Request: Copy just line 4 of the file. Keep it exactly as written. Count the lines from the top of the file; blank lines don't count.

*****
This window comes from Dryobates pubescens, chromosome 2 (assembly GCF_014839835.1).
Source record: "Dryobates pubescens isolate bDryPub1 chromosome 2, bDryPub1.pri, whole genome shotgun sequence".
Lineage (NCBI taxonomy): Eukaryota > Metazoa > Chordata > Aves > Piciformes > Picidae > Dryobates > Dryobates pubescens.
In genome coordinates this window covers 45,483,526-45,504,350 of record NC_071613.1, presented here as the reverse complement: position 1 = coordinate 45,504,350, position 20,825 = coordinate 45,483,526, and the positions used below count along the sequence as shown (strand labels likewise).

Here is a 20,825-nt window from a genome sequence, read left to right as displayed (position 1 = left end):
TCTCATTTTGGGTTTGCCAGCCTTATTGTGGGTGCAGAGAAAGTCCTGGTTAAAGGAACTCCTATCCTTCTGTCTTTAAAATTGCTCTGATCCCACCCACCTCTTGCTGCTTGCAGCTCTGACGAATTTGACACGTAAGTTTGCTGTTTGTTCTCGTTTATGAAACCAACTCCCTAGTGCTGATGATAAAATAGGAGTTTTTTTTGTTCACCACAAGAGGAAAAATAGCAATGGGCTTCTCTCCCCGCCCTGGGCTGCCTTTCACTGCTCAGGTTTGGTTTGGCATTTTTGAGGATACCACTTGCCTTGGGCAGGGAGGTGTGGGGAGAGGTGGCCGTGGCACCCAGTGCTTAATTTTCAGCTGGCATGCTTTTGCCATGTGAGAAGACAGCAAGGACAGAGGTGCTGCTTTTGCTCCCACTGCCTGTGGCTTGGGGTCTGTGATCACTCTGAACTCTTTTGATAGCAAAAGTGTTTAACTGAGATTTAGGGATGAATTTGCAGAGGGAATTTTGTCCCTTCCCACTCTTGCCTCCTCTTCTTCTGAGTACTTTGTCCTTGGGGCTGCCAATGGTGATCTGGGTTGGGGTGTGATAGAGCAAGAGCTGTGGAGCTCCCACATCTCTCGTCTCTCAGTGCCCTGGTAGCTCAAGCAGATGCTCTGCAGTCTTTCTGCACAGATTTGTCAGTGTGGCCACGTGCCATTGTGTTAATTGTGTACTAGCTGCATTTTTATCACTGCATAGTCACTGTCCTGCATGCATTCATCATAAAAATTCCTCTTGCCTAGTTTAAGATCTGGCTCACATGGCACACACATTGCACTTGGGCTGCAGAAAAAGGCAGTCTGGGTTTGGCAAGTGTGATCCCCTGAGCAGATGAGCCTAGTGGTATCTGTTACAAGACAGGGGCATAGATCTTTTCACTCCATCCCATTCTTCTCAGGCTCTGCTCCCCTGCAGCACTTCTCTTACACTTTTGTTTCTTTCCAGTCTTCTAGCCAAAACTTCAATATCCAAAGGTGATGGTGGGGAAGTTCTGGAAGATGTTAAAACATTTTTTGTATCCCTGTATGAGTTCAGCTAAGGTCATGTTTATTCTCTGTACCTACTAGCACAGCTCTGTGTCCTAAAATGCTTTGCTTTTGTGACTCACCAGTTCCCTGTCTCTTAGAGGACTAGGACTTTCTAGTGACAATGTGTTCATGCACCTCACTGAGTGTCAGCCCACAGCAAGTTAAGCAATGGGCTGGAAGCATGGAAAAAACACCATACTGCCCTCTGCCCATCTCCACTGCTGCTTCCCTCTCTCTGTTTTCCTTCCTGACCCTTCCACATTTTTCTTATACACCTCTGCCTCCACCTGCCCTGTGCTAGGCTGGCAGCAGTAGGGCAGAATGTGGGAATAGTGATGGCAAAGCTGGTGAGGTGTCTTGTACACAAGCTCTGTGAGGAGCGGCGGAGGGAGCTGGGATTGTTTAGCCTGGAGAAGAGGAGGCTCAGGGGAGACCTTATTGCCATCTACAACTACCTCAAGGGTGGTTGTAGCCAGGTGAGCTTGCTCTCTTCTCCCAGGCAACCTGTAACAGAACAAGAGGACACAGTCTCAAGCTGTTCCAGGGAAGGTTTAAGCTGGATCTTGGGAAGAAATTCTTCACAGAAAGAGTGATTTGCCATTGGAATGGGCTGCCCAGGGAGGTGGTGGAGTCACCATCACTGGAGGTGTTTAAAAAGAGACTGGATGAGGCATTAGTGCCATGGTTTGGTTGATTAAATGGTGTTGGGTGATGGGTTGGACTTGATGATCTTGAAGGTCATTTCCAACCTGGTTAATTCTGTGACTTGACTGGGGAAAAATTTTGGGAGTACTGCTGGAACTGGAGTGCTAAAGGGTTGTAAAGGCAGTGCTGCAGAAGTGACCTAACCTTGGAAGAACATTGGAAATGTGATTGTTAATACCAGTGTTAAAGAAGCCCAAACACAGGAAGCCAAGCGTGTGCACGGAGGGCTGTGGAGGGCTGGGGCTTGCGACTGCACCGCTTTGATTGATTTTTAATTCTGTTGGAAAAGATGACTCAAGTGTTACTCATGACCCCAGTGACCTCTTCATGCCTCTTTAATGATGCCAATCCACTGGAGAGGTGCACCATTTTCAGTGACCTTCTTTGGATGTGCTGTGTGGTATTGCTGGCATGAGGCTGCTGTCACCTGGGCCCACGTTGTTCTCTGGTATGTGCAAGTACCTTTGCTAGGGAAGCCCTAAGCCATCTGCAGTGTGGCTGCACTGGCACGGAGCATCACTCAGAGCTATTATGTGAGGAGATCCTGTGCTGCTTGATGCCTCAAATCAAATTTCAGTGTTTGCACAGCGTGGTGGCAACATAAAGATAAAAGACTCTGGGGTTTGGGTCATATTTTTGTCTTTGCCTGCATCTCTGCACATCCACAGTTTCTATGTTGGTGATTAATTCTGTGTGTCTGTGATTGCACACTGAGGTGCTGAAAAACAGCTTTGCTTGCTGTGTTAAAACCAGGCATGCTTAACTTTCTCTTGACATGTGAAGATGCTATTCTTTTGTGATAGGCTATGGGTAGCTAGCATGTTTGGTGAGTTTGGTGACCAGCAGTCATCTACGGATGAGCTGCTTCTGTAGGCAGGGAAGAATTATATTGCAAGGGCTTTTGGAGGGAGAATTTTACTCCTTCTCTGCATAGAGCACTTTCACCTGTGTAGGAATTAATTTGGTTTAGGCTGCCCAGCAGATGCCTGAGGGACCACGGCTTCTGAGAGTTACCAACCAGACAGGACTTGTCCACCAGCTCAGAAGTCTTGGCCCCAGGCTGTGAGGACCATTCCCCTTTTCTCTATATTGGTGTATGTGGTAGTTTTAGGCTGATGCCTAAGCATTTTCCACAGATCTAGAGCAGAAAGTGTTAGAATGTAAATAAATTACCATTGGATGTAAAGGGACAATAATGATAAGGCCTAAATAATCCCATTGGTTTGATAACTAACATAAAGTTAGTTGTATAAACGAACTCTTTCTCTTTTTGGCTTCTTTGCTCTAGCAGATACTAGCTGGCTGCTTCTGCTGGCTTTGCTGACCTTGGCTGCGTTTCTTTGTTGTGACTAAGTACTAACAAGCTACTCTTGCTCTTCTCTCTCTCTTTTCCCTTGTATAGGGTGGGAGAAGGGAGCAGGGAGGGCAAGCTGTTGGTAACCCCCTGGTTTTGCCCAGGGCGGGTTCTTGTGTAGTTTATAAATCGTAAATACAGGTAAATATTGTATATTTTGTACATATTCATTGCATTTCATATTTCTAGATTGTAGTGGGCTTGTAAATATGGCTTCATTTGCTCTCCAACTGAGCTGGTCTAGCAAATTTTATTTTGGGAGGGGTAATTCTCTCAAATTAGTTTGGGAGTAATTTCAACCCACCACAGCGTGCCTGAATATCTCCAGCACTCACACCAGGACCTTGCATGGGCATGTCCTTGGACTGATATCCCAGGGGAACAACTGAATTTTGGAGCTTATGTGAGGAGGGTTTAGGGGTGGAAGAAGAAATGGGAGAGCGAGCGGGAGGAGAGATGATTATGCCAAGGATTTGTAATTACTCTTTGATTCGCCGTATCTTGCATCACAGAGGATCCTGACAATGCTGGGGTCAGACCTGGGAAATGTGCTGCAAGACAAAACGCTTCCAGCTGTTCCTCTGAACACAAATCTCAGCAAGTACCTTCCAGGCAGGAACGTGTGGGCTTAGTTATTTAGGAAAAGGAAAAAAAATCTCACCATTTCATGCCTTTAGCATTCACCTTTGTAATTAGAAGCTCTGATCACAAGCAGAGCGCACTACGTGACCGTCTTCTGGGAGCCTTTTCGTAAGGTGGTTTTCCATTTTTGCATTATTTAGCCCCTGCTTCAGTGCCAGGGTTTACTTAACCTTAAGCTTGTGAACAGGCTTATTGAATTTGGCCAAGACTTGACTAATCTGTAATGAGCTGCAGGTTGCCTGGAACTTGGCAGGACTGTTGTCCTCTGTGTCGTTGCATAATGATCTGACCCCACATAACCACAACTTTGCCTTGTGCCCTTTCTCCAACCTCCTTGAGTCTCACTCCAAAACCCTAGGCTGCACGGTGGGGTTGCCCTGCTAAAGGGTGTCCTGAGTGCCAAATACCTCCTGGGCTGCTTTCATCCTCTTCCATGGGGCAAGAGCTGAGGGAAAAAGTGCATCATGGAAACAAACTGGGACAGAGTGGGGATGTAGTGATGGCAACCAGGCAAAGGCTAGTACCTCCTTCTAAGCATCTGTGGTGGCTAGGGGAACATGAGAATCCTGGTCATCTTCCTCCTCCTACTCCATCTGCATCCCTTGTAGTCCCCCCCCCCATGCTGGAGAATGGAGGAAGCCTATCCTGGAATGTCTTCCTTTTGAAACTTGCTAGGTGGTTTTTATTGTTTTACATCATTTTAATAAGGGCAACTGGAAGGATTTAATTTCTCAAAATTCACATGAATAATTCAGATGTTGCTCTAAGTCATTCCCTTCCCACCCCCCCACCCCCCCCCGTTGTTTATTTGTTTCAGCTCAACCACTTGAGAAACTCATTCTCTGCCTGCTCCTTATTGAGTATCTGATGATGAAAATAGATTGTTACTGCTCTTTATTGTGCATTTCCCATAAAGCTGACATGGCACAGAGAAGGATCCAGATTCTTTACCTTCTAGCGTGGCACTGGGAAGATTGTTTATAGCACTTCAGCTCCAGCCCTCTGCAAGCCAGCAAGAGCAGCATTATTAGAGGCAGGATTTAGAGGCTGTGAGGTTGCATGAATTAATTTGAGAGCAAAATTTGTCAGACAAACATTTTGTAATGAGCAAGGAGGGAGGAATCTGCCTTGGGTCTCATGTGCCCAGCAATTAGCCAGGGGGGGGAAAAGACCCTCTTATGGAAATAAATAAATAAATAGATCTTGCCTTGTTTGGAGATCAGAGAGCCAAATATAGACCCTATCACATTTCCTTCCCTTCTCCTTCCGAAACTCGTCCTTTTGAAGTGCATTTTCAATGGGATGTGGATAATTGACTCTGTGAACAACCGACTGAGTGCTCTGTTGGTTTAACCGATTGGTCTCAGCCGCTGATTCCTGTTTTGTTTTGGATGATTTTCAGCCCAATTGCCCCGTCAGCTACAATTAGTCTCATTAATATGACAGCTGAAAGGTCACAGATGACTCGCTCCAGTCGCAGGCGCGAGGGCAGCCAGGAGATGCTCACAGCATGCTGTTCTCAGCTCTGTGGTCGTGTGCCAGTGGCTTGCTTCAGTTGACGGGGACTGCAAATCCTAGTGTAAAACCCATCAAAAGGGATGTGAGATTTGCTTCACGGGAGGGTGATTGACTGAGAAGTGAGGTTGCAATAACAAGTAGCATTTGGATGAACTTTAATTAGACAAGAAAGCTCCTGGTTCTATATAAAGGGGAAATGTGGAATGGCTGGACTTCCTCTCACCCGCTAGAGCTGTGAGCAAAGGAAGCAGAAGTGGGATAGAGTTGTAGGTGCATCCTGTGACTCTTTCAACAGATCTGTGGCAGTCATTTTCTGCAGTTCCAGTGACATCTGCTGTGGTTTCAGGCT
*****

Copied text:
In genome coordinates this window covers 45,483,526-45,504,350 of record NC_071613.1, presented here as the reverse complement: position 1 = coordinate 45,504,350, position 20,825 = coordinate 45,483,526, and the positions used below count along the sequence as shown (strand labels likewise).